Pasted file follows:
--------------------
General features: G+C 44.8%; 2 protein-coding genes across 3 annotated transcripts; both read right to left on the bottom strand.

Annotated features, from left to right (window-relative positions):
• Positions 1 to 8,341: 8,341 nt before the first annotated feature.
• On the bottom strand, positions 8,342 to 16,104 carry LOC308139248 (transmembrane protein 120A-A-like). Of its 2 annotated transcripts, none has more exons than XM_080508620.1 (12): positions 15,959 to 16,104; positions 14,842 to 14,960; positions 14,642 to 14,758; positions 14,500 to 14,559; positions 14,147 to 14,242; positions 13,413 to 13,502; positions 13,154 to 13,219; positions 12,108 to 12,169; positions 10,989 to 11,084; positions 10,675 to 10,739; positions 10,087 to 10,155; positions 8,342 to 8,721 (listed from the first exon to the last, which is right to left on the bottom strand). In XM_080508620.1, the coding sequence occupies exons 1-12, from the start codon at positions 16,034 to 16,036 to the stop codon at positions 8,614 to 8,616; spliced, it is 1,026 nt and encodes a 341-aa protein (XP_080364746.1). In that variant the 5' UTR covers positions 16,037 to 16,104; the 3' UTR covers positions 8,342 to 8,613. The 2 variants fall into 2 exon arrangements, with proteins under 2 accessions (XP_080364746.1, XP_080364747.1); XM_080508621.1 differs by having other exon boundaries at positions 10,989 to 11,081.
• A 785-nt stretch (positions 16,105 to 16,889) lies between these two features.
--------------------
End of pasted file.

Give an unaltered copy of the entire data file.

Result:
General features: G+C 44.8%; 2 protein-coding genes across 3 annotated transcripts; both read right to left on the bottom strand.

Annotated features, from left to right (window-relative positions):
• Positions 1 to 8,341: 8,341 nt before the first annotated feature.
• On the bottom strand, positions 8,342 to 16,104 carry LOC308139248 (transmembrane protein 120A-A-like). Of its 2 annotated transcripts, none has more exons than XM_080508620.1 (12): positions 15,959 to 16,104; positions 14,842 to 14,960; positions 14,642 to 14,758; positions 14,500 to 14,559; positions 14,147 to 14,242; positions 13,413 to 13,502; positions 13,154 to 13,219; positions 12,108 to 12,169; positions 10,989 to 11,084; positions 10,675 to 10,739; positions 10,087 to 10,155; positions 8,342 to 8,721 (listed from the first exon to the last, which is right to left on the bottom strand). In XM_080508620.1, the coding sequence occupies exons 1-12, from the start codon at positions 16,034 to 16,036 to the stop codon at positions 8,614 to 8,616; spliced, it is 1,026 nt and encodes a 341-aa protein (XP_080364746.1). In that variant the 5' UTR covers positions 16,037 to 16,104; the 3' UTR covers positions 8,342 to 8,613. The 2 variants fall into 2 exon arrangements, with proteins under 2 accessions (XP_080364746.1, XP_080364747.1); XM_080508621.1 differs by having other exon boundaries at positions 10,989 to 11,081.
• A 785-nt stretch (positions 16,105 to 16,889) lies between these two features.